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Vista changes key-man rule with Fund VI

  • Chairman, CEO Robert Smith no longer sole key man
  • Change linked to Dyal’s investment in Vista
  • Changes to key man unlikely to weaken demand for Fund VI

Vista Equity Partners made significant changes to its sixth flagship fund’s key-man provision, the result of Dyal Capital Partners taking a minority stake in the firm, according to a Buyouts review of limited-partner memos and a source with knowledge of the situation.

If Vista Chairman and CEO Robert Smith were to leave or take a diminished role at the firm, investors in older funds could vote to halt Vista’s authority to use existing vehicles for new investments, according to memos published by Los Angeles City Employees’ Retirement System.

This is known as a key-man provision, designed to protect fund investors from diminished performance caused by staff turnover.

Vista made a significant change to the key-man provision with its new flagship vehicle, Vista Equity Partners Fund VI, which at its $8 billion target or $10 billion hard cap would be the firm’s largest fund to date.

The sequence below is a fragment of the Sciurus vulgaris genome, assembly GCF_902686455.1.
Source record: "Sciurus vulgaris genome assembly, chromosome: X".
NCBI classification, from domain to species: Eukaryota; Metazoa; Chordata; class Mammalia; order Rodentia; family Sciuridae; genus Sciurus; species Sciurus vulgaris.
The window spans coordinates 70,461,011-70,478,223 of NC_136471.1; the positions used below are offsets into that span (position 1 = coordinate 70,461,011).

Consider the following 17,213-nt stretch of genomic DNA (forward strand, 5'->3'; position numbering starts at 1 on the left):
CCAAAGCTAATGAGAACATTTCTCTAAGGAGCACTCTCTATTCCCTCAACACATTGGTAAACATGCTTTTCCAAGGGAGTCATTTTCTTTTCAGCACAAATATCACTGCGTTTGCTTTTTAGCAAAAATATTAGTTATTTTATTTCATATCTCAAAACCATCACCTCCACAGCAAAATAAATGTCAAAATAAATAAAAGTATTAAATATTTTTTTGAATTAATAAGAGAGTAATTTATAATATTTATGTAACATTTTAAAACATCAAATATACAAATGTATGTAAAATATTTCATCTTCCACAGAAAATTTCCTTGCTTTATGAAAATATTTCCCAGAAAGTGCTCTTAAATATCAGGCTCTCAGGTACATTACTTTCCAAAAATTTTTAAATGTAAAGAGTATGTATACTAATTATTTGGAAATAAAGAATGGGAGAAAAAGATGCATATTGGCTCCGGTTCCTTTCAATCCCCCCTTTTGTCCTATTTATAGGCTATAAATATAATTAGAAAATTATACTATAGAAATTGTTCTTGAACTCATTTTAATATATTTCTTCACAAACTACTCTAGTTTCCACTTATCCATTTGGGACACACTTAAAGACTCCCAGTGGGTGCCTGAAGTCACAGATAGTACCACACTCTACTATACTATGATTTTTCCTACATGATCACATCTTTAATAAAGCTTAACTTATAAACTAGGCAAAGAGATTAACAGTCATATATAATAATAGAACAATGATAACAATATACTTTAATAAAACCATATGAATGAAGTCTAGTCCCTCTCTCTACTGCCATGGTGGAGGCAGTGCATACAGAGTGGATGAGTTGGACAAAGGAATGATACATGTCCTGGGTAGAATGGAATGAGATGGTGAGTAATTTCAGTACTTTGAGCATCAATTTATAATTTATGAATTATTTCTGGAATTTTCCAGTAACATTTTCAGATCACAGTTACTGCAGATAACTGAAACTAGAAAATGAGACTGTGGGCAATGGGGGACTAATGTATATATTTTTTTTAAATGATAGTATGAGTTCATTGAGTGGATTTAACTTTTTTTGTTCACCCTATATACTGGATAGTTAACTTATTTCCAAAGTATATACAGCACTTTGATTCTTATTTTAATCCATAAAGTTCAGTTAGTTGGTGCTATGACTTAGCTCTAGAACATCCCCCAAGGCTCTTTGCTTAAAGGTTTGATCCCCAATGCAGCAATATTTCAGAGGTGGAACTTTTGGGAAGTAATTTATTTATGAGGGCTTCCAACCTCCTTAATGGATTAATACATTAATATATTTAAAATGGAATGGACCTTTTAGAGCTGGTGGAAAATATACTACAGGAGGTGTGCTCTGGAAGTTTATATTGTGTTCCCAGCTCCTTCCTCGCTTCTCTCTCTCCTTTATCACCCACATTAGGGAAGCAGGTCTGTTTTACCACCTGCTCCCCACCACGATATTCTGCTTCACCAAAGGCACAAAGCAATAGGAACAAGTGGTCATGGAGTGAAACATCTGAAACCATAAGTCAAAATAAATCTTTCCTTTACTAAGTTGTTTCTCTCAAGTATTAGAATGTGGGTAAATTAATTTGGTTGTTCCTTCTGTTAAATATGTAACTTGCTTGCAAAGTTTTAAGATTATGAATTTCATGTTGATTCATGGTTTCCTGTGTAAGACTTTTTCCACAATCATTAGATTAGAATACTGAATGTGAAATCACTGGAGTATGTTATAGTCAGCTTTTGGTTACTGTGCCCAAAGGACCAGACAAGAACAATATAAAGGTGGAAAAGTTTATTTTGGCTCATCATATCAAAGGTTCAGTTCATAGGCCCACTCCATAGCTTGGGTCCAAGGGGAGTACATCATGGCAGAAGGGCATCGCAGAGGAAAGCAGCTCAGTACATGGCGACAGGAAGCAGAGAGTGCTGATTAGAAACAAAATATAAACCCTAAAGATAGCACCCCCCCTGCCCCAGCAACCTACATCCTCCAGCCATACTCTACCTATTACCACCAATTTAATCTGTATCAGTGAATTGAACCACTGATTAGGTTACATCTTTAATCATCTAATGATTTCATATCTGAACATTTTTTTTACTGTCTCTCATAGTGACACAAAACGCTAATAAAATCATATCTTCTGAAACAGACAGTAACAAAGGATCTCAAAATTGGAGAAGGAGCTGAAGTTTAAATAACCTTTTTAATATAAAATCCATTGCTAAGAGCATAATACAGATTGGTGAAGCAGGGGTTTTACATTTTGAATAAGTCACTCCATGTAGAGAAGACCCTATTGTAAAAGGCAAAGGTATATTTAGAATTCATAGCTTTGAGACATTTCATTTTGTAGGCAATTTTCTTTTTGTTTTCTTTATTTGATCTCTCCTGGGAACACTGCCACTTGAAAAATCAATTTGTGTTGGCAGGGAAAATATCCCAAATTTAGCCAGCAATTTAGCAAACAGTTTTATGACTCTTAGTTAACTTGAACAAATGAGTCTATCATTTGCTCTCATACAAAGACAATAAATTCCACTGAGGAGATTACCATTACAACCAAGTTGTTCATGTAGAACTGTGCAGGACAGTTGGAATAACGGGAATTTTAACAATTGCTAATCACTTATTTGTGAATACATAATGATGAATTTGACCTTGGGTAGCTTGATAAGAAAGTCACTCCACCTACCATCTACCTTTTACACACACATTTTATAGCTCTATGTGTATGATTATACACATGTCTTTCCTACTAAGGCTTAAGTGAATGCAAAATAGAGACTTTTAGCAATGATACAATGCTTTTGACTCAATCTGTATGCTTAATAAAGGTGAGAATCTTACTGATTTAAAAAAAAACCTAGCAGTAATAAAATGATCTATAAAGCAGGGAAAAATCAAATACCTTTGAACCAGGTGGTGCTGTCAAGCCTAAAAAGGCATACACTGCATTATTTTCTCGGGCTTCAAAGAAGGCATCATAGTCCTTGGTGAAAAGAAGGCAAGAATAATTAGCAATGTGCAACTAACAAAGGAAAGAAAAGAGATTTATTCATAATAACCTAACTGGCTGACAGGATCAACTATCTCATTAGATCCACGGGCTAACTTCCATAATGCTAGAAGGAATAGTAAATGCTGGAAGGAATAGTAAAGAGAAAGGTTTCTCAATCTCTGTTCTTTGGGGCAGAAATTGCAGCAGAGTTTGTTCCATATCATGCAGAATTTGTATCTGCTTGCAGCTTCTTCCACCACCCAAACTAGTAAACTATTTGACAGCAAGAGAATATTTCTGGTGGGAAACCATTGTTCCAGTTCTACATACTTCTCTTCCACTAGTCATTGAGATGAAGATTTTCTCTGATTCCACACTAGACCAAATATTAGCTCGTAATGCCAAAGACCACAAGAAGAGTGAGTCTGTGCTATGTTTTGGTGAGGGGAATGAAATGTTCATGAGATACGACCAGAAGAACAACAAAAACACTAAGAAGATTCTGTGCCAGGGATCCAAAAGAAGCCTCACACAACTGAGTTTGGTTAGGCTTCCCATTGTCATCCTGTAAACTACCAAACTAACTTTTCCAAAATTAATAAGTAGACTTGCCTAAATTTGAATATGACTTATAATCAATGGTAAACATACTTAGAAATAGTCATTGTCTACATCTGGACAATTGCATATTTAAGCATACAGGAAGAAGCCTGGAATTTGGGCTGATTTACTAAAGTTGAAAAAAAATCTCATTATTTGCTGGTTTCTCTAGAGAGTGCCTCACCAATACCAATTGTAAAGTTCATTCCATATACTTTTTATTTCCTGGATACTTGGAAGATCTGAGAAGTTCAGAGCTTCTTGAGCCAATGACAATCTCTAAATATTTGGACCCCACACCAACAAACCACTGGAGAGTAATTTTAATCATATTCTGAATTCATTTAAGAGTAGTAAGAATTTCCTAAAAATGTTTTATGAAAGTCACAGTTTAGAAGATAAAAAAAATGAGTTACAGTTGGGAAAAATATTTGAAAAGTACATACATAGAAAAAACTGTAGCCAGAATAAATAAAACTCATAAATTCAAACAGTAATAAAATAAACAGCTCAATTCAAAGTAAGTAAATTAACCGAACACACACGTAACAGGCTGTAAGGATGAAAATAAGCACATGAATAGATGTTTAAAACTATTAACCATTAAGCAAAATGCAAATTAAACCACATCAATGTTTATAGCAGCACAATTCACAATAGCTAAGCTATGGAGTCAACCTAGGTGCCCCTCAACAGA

A key-man event would be triggered only if both Smith and Vista co-founder Brian Sheth departed the firm or took diminished roles, according to a Portfolio Advisors memo included in LACERS’s June 16 meeting materials.

Vista prepared the change after it sold a stake in its management company to Dyal, a Neuberger Berman subsidiary, last year, a source said.

Dyal’s purchase, which reportedly valued Vista at $4.3 billion, would entitle the firm to a portion of Vista’s management fees and carried interest.

Why the Dyal transaction led to the change is unclear. But by tying a fund’s key-man event to the departure of two executives, rather than just one, the firm limits the likelihood of such an event.

The change appears to have had little effect on demand for Fund VI. LACERS committed as much as $30 million to Fund VI, according to a June disclosure. New Jersey Division of Investment, New York State Common Retirement Fund and Oregon Investment Council have pledged large amounts to the vehicle.

In its recommendation memo, Oregon investment staff wrote they expect the vehicle will likely be oversubscribed.

Vista Equity Partners has more than $25 billion of committed capital under management. The firm maintains offices in Austin, Chicago and San Francisco.

Action Item: Read LACERS memos for Fund VI: http://bit.ly/1rqlK9E

Photo of Robert Smith, chief executive of Vista Equity Partners, courtesy of the firm.